I love photographing shadows. Sometimes they are more photogenic than the subject! Just now, in fact, I happened to look over the railing on the second floor of our house, and this is what I saw.
Just west of our houses there is a green-space with lots of big cedar trees. The shadow in this shot is the vine maple tree right outside the west-facing window, which looks a bit eerie. And I did notice the green leaf in the upper left corner, too!
On our recent trip to Colorado, we stayed in a hotel right on the Clark Fork River, and we had dinner in their restaurant in the early evening. I was able to whip out my phone and get this great shot of the trees on the other side of the river, with a fisherman in the foreground. The restaurant, on the other hand, was in shadow, which made a great contrast. That light condition only lasted about five minutes.
Also on our trip, we stayed one night in Cheyenne, the capital of Wyoming, arriving as usual late in the afternoon. The Capitol Building is in just enough shadow so you can see its details against the sky.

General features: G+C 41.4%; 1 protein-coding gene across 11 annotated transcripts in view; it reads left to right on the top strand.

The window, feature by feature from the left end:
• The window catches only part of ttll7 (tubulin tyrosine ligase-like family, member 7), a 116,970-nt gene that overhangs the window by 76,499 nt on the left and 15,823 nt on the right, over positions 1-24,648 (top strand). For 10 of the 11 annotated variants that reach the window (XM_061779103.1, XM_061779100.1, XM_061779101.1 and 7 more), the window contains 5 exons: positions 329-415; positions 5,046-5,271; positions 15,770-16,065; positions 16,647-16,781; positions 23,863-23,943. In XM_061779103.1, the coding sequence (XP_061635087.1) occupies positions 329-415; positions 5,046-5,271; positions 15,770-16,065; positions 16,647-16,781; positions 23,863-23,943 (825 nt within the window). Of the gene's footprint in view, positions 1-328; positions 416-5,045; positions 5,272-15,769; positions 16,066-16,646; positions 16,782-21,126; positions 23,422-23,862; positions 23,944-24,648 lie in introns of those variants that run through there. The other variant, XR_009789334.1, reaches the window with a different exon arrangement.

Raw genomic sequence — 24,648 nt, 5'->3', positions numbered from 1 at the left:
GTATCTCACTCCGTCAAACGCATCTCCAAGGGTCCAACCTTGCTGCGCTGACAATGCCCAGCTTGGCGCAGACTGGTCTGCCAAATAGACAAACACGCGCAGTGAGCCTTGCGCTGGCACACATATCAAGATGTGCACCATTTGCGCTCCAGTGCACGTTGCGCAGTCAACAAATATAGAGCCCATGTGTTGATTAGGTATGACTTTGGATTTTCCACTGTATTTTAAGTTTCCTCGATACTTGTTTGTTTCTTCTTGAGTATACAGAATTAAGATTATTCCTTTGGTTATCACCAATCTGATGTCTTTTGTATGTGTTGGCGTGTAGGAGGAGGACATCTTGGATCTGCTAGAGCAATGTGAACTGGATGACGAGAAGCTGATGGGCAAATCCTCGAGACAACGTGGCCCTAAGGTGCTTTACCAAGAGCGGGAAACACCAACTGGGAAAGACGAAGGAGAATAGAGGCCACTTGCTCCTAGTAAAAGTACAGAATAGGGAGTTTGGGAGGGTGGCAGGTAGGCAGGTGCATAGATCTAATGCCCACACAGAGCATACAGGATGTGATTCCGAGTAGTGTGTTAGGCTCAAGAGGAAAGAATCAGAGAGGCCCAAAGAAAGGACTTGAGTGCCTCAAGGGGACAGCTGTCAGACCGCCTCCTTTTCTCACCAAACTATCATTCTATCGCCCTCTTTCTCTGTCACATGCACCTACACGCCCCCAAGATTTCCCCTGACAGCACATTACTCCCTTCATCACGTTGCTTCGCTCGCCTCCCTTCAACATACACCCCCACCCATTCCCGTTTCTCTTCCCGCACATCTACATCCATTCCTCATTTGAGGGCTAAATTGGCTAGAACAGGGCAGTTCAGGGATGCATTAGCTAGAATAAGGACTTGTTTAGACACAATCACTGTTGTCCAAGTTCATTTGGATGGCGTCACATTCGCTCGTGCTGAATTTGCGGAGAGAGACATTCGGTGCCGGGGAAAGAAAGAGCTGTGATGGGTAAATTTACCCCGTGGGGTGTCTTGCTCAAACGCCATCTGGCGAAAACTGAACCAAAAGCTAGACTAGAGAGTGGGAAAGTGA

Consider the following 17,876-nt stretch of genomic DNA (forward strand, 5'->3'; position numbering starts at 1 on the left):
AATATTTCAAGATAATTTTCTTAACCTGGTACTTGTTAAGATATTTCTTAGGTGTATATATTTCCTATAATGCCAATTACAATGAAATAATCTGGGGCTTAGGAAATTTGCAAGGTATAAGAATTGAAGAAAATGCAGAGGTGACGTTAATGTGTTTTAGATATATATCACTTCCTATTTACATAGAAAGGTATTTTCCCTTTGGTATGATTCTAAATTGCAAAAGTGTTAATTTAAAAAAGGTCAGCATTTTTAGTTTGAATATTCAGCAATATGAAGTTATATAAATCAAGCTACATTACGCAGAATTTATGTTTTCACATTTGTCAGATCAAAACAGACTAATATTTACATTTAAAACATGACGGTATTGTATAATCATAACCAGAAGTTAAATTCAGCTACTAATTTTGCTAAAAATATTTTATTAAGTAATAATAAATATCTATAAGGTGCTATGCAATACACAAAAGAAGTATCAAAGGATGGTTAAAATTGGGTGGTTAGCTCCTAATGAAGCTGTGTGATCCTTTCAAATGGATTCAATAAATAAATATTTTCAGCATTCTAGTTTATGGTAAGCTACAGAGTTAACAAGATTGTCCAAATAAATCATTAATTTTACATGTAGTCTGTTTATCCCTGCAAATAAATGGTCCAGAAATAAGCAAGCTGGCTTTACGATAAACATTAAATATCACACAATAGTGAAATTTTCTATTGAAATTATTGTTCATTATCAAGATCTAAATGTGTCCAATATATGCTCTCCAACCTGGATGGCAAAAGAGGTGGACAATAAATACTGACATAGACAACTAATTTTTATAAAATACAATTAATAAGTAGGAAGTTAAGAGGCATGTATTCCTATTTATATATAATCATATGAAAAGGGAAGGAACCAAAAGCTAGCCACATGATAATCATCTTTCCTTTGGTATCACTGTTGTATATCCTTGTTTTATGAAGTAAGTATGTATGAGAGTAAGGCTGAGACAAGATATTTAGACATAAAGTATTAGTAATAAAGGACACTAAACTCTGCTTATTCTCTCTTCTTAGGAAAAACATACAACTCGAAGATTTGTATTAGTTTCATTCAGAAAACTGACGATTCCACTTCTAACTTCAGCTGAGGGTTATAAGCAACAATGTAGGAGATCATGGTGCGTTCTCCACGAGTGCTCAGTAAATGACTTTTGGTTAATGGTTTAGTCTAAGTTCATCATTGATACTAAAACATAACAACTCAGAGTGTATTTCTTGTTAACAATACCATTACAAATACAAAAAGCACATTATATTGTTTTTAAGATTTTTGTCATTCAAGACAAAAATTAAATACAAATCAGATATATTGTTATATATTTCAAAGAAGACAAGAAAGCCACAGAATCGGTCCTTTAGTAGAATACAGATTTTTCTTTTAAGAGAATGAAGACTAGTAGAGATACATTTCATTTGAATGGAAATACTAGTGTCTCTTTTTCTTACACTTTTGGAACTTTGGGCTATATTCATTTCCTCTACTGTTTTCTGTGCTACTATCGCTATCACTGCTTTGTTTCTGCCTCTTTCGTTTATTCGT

On the last day of our conference in Colorado Springs, we attended a party at the home of a Hillsdale official, who lives in the hills to the west of the city. Their yard was in deep shadow, but the rest of the city is visible in the bright sunlight.
The haze was caused by a dust-storm which was just clearing up. Colorado Springs is very dry, and the high winds often stir up the dust.
I took both of these pictures of my reading glasses on my desk at work, because I liked the shadows they threw on the desk. Even quite ordinary objects can make good subjects.
Here’s the Link to Patti’s Original Post.